Correction: In the previous version of this story, the author of the fifth energy reserve pricing proposal was misidentified. It is Vistra Energy.
PJM members on Thursday rejected five proposals to revise energy reserve pricing rules, but agreed to convene one last time before the February meeting of the Board of Managers in the hope of devising a compromise.
The PJM Board in December gave members a Jan. 31 deadline to address six reserve pricing issues before it plans to file its own proposal with the Federal Energy Regulatory Commission (FERC). At that time, the Energy Price Formation Senior Task Force had been deliberating nearly a year without reaching consensus on a path forward.
After receiving the Board directive, the task force met five more times and developed four proposals, sponsored by PJM; Monitoring Analytics, the independent market monitor; Calpine; and the Office of People’s Counsel for the District of Columbia (DC-OPC).
At the Markets and Reliability Committee (MRC) meeting Thursday, none succeeded in garnering the two-thirds majority necessary to be taken up by the Members Committee later in the day. A fifth proposal, moved at the meeting by Vistra Energy, also was rejected.
Out of options, members voted to hold a special Members Committee meeting no later than Feb. 8 – after the Board’s stated deadline, but before the Board meets – for a last chance at compromise.
Consensus – or lack thereof – will make the difference between whether PJM submits a Section 205 or a Section 206 filing to FERC. A 205 indicates member consensus and does not obligate the filer to prove that current provisions are not just and reasonable. A 205 filing requires FERC to respond within 60 days. A 206 filing is made unilaterally by PJM, which must prove current provisions are not just and reasonable, and does not require FERC to act within a timeline.
PJM’s existing method of pricing reserves does not accurately reflect the cost of serving customers, especially when the system is stressed, and doesn’t incent consistent response when reserves are needed, according to the Board’s letter. This mismatch can lead to hefty uplift payments. Uplift payments are additional compensation provided to generators that alter their operations at PJM’s instruction to meet electricity demand. Uplift payments are not reflected in energy prices.
The issues most debated among the proposals were: the shape of the Operating Reserve Demand Curve, which plots the probability of reserves dipping below the minimum reserve requirement; how much to raise the penalty factor from the current $850 per megawatt hour; and how to transition energy and ancillary services revenue from the capacity market to reflect expected changes in the net cost of new entry. (See Task Force to Vote on Energy Reserve Price Formation Proposals Jan. 23.)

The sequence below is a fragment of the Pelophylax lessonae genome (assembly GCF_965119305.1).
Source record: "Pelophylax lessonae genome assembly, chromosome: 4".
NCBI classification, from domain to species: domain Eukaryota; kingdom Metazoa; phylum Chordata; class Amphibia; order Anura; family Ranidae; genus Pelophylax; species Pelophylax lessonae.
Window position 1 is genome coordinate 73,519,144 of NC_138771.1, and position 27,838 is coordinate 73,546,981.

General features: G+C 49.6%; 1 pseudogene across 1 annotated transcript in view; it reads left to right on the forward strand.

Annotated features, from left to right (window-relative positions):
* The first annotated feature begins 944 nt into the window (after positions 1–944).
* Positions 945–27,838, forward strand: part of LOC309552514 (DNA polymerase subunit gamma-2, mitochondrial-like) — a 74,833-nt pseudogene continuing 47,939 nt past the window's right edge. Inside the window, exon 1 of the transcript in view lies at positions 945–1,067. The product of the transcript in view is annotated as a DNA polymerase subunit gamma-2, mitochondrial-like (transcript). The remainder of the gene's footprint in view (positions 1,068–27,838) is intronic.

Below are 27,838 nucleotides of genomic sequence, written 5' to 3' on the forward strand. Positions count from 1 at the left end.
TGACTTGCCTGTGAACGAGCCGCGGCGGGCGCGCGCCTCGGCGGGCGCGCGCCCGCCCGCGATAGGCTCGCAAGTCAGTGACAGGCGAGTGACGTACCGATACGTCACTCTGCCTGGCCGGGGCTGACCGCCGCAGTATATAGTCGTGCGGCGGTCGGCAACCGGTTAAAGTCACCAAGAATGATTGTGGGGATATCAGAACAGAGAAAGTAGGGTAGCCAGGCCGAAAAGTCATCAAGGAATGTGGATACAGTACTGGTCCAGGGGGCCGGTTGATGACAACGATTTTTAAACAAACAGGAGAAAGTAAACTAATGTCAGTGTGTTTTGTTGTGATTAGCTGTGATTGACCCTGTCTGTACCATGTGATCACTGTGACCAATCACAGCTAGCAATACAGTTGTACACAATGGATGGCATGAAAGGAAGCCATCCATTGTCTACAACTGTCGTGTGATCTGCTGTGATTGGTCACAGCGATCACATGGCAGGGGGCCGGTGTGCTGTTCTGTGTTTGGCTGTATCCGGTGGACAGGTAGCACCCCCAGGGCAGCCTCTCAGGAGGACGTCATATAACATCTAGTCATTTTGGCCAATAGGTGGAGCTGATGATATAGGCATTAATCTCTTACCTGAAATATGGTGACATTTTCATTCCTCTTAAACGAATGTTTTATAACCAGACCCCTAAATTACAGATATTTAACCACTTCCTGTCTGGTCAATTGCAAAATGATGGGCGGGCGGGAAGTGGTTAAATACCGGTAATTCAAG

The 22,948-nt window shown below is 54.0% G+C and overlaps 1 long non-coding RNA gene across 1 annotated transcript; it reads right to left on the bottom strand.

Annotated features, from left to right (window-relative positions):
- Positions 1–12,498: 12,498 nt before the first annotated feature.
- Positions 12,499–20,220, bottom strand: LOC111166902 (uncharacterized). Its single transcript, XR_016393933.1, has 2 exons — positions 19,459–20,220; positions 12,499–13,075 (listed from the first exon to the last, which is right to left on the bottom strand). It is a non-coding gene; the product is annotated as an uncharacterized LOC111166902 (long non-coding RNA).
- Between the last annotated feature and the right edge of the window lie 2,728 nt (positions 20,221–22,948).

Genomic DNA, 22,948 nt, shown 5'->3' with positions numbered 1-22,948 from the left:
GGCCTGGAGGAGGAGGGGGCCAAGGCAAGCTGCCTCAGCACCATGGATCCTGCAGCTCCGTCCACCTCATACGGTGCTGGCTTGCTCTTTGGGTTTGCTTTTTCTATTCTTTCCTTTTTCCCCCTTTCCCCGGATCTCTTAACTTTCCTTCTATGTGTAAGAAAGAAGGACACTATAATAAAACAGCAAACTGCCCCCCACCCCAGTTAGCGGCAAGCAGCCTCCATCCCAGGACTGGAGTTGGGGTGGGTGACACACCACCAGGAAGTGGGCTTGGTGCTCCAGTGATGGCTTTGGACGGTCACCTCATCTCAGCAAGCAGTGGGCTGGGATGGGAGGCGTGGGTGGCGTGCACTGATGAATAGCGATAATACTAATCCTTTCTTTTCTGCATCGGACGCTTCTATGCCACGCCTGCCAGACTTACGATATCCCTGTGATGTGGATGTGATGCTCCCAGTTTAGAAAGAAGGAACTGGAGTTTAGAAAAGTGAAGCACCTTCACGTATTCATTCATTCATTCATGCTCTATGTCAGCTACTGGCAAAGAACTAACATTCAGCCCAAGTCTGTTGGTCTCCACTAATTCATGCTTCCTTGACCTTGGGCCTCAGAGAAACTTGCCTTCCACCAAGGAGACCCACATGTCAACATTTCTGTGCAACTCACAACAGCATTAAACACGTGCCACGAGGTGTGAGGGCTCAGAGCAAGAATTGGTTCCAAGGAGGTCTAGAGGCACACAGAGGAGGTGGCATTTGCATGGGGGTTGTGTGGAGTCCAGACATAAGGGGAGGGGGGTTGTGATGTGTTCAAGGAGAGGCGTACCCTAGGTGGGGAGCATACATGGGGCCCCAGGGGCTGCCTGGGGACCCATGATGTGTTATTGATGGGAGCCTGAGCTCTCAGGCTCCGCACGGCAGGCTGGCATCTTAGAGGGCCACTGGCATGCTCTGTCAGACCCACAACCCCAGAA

At the MRC meeting, Monitoring Analytics’ plan was most popular, garnering 52 percent (2.6 out of 5) support in a sector-weighted vote, but still fell well shy of the 67 percent (3.34 of 5) needed to pass.
The Vistra proposal, which set the default penalty factor at $1,000 and included no energy and ancillary services offset, failed with 2.22 out of 5 support, or about 44 percent.
Calpine’s proposal – which had topped the vote at the task force meeting – came in third, with 44 percent support (2.19 out of 5).
PJM’s proposal received about 31 percent support (1.57 out of 5) in sector-weighted voting.
The DC-OPC plan remained least popular, with nearly 12 percent support (0.59 out of 5).
Planning for Transmission Replacement
Also at Thursday’s MRC meeting, members endorsed changes to Manual 14B: Region Transmission Planning Process. The changes were proposed by American Municipal Power and Old Dominion Electric Cooperative to address PJM’s planning process for the replacement of transmission facilities. The changes aimed to enhance “openness, transparency, information exchange and comparability” of supplemental projects included in PJM’s Regional Transmission Expansion Plan (RTEP), according to the proposal.
Such projects are driven by transmission owners and are not required for compliance with PJM criteria for reliability, operational performance or economic efficiency, nor are they state public policy projects.
AMP’s proposal, including a friendly amendment from LS Power, was endorsed in a sector-weighted vote of 3.46 out of 5 (about 69 percent). However, following the vote, Steve Herling, vice president – Planning, said PJM would not be implementing the manual changes because they are not consistent with how FERC has described PJM’s role. PJM has exclusive purview over its manuals and is not required to introduce stakeholder-requested changes.
Instead, PJM will be adopting its own plan to address concerns raised by stakeholders. This includes noting that the term “useful life” refers to the ability of a facility to continue to be reliable and operationally effective and is not intended to be limited to accounting principles associated with depreciation of assets.
LS Power moved to have its friendly amendment considered as an independent motion. It would remove from the RTEP proposed supplemental projects that have been rejected by a state commission or similar siting agency pending any appeals process. By a favorable 3.69 sector-weighted vote (about 74 percent), members approved LS Power’s motion to defer a vote until the Feb. 21 MRC meeting.